How ‘Cyber Guards’ Patrol Networks Looking For Hackers

A new approach to stop hackers doesn’t use cutting edge technology, but good-old humans.

Given the ever-increasing and seemingly unstoppable pervasiveness of hacks and cyber thefts, every year seems to be the year of the data breach.

And because of that, cybersecurity firms are racing to come up with solutions to stop hackers from getting into companies' computers, and make inordinate amounts of money in the process.

Root9b, a Colorado-based startup founded by former US military personnel, takes an original approach: instead of peddling a magic bullet "next-gen" technology, it uses actual humans to patrol its clients' networks.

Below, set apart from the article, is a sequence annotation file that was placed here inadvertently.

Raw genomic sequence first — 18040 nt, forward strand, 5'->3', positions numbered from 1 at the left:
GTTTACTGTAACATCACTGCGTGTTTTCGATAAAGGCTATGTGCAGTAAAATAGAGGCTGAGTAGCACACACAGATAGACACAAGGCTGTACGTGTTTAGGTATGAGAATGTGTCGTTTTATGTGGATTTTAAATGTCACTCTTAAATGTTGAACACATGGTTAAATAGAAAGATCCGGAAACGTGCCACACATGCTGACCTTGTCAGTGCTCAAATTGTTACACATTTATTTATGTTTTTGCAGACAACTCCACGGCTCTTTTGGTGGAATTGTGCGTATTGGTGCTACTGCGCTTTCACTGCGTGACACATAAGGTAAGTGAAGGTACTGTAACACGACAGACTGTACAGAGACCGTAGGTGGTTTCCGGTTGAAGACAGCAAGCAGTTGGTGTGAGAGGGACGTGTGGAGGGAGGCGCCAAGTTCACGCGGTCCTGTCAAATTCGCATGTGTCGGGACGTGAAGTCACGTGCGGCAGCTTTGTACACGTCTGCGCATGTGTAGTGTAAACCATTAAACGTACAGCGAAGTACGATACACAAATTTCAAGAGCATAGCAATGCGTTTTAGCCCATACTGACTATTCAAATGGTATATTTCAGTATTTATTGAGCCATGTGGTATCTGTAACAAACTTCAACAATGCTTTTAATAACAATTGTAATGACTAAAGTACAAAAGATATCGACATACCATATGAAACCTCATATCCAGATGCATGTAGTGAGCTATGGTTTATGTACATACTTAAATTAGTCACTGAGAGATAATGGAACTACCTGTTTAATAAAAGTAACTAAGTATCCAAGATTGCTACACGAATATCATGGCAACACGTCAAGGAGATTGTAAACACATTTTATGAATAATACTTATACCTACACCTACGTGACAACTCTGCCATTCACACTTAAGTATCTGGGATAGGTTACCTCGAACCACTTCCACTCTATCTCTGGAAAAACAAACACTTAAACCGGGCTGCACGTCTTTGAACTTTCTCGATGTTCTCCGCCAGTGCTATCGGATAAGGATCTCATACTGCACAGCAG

There's usually a guard in the real world, behind locks, alarm systems, and other technology, argues Roo9b's chief operating officer John Harbaugh. "Where's that human guard actively maneuvering inside that network checking the doors, and making sure there's not an intruder?"

That's the idea behind Root9b's alternative approach to cyberdefense. As part of CYBERWAR, VICELAND's series on hacking, we went to Colorado Springs, Colorado, to meet Root9b.

Correction: a previous version of this post referred to John Harbaugh as Root9b's CEO, he is actually COO.